Question (WOODWEB Member) :
My last employer was all for letting the CNC machinery run by itself without anyone to watch or keep an eye on it. Every other shop I worked at stressed the point that I was to never leave the machine running unsupervised. Am I wrong? Is it safe to leave a CNC (that relies on a vacuum to hold the pieces in place) unsupervised? We built commercial cabinetry and used a Beamsaw, Nesting table and an older rail and stile type CNC.
From Contributor U:
This Knowledge Base article may be of help.
They had three machines doing this and were able to have the machines run about seven hours when they left for the day. They were using a paging system to notify an "on alert" operator if someone needed to come in and attend to anything. The machines were all Weeke's and the handling was a Homag system.
The operator that set up the machines oversaw the machines during the day but nobody was at a machine pushing buttons, all the operator did was set up which programs ran where and made sure the parts on the in-feed were staged correctly. I think the machines also used a probe to verify the part was there before the machining cycle started.
CNC routers and CNC point to point (pod and rail) panel processors are more easily adaptable to this type of operation. Unlike their metal counterparts, tooling life is very stable and significantly longer. The typical "type" of component being machined is relatively the same. That said, you still have to earn the right to improve and that requires dedication to systemic improvement.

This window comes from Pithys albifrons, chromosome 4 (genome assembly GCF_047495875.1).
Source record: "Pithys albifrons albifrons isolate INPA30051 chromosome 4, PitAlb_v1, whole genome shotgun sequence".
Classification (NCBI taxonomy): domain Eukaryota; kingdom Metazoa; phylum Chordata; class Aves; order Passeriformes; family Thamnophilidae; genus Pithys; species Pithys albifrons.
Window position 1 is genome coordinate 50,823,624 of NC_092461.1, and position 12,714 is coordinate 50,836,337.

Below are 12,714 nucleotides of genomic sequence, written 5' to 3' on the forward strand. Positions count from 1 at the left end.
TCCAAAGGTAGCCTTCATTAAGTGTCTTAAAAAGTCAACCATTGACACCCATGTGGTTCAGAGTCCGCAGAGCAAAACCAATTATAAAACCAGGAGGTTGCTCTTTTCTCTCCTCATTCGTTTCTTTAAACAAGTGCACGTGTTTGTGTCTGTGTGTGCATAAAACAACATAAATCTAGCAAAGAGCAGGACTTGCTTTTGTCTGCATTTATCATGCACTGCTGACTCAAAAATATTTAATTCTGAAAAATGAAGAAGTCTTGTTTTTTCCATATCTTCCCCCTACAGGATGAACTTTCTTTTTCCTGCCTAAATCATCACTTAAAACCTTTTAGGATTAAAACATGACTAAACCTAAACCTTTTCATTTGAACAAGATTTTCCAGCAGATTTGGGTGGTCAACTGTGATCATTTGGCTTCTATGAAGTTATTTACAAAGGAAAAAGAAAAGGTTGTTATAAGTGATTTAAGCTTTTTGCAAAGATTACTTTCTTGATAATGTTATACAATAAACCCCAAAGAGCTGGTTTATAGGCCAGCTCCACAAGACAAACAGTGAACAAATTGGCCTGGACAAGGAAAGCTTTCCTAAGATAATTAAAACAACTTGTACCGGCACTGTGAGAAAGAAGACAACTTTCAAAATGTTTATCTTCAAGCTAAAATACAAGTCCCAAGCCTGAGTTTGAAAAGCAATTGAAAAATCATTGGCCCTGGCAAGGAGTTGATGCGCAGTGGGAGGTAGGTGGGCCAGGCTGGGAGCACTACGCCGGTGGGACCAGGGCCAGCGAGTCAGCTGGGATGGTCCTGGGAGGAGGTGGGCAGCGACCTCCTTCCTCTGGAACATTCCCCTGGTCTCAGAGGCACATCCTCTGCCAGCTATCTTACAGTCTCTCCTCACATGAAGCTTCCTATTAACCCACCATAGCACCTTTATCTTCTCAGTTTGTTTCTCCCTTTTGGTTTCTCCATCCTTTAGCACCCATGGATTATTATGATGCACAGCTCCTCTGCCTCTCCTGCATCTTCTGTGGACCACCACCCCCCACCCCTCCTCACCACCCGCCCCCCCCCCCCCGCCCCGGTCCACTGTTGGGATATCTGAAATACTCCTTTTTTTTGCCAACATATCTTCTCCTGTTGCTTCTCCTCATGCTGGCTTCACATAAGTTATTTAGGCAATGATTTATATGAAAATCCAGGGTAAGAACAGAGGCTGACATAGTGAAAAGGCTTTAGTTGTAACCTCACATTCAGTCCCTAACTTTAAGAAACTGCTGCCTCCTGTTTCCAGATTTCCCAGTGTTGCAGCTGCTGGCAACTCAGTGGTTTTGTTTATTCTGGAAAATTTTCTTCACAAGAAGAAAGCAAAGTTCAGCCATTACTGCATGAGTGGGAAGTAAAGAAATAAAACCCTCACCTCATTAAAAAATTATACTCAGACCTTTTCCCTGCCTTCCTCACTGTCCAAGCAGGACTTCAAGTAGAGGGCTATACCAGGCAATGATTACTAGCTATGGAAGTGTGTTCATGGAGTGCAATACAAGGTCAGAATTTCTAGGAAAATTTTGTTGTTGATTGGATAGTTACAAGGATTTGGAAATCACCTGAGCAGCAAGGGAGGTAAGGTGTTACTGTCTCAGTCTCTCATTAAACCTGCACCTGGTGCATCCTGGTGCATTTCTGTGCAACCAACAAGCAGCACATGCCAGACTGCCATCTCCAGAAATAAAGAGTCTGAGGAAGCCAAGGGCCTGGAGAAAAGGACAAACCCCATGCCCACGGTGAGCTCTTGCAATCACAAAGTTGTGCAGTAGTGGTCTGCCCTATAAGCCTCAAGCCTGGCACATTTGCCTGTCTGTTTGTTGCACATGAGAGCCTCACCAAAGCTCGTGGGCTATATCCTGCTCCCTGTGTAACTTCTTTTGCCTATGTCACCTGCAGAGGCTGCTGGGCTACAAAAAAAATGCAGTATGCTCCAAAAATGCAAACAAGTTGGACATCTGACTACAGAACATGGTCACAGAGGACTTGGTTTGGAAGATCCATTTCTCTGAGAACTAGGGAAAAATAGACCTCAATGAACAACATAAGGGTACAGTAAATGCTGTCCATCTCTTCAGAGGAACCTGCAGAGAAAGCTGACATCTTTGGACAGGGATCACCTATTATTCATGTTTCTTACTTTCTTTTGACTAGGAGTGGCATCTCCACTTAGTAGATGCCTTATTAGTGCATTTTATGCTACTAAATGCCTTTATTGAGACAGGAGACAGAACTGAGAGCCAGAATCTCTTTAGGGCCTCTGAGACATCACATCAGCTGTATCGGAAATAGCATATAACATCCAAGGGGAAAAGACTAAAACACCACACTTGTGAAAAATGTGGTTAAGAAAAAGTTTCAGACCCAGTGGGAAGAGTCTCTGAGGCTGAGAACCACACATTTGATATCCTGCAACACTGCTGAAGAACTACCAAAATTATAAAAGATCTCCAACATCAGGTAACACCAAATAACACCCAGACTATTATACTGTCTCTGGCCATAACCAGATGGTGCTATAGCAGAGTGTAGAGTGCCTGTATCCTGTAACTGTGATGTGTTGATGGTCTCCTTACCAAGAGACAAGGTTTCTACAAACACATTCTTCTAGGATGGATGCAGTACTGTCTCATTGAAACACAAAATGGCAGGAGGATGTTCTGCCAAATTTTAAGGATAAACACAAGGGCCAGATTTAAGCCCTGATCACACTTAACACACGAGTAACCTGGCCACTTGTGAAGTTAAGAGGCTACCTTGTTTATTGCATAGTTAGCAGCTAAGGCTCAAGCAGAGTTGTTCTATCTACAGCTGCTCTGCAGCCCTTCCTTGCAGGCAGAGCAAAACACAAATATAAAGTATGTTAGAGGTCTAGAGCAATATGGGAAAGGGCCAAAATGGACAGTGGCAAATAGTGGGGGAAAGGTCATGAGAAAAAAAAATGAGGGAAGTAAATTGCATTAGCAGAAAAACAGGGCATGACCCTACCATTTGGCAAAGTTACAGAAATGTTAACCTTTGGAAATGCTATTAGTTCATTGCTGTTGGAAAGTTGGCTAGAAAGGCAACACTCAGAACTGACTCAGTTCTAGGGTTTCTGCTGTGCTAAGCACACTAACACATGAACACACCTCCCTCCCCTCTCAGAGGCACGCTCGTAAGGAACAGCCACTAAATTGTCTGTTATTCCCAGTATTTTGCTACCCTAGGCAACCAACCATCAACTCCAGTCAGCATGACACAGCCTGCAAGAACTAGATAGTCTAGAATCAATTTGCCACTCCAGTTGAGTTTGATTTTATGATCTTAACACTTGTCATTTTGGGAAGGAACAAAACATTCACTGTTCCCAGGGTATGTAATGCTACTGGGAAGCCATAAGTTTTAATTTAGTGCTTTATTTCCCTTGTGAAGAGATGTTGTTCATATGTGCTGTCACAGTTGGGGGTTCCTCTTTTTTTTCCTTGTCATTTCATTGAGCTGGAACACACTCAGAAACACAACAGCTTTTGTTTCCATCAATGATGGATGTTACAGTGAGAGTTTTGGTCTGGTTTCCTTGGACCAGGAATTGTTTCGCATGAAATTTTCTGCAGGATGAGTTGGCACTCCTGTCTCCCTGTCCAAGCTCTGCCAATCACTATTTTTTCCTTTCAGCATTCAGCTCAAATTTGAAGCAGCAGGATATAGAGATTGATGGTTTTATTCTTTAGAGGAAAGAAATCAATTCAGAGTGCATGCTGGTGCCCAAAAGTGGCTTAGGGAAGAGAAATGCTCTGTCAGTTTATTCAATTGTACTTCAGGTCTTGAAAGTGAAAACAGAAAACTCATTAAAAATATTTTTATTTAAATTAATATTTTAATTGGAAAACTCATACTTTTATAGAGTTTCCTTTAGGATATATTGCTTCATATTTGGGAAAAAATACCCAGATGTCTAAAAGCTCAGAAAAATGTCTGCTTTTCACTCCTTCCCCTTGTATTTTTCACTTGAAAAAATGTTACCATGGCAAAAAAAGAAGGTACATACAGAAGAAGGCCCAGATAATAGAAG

Contributor G is correct, there are a lot of options on the metal side that facilitate this, however they are not as commonly used as thought. Example - many metal working job shops run very high mix/low volume. Order quantities of five or fewer are very common. If youíre placing a $10k titanium casting on a machine, there are not extra parts for setup or just in case. In most shops I have worked in, you hit the button and walk away from that, you might as well head on down to the employment commission! This is not to say there are not applications for unmanned, cellular or rapid set ups in this environment, rather it is very company, product, volume and application specific as to how you approach it.
They have robot fed horizontal milling with transfer from a loaded conveyor to the machine then from that machine to another to be reamed then washed and drained by the robot before placing on another conveyor. There is a pallettized milling machine that has 24 pallets, each with four sides and each side holding two parts. Itís manually loaded at the end of the day and runs most of the night lonesome. We let our router run a nest when we go to break or sit down for lunch. Just need to know not to run risky setups.